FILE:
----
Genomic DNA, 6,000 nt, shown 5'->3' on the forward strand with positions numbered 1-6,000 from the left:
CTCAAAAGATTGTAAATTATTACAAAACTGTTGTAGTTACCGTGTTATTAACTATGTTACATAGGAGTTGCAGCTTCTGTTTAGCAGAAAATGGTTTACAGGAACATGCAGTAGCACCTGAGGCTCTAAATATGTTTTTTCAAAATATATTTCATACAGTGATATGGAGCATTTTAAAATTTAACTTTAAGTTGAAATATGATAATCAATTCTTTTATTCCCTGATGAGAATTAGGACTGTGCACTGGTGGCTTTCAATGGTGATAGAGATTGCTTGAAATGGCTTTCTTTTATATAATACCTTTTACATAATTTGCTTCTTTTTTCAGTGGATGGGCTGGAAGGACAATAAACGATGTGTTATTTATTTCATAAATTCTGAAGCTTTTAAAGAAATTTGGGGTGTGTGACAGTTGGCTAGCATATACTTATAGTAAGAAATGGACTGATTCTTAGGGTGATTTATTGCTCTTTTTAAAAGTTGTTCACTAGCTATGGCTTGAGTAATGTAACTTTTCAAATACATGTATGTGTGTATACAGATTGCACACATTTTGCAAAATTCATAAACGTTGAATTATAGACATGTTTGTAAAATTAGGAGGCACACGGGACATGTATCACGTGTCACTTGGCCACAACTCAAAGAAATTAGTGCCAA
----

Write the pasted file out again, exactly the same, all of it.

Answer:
Genomic DNA, 6,000 nt, shown 5'->3' on the forward strand with positions numbered 1-6,000 from the left:
CTCAAAAGATTGTAAATTATTACAAAACTGTTGTAGTTACCGTGTTATTAACTATGTTACATAGGAGTTGCAGCTTCTGTTTAGCAGAAAATGGTTTACAGGAACATGCAGTAGCACCTGAGGCTCTAAATATGTTTTTTCAAAATATATTTCATACAGTGATATGGAGCATTTTAAAATTTAACTTTAAGTTGAAATATGATAATCAATTCTTTTATTCCCTGATGAGAATTAGGACTGTGCACTGGTGGCTTTCAATGGTGATAGAGATTGCTTGAAATGGCTTTCTTTTATATAATACCTTTTACATAATTTGCTTCTTTTTTCAGTGGATGGGCTGGAAGGACAATAAACGATGTGTTATTTATTTCATAAATTCTGAAGCTTTTAAAGAAATTTGGGGTGTGTGACAGTTGGCTAGCATATACTTATAGTAAGAAATGGACTGATTCTTAGGGTGATTTATTGCTCTTTTTAAAAGTTGTTCACTAGCTATGGCTTGAGTAATGTAACTTTTCAAATACATGTATGTGTGTATACAGATTGCACACATTTTGCAAAATTCATAAACGTTGAATTATAGACATGTTTGTAAAATTAGGAGGCACACGGGACATGTATCACGTGTCACTTGGCCACAACTCAAAGAAATTAGTGCCAA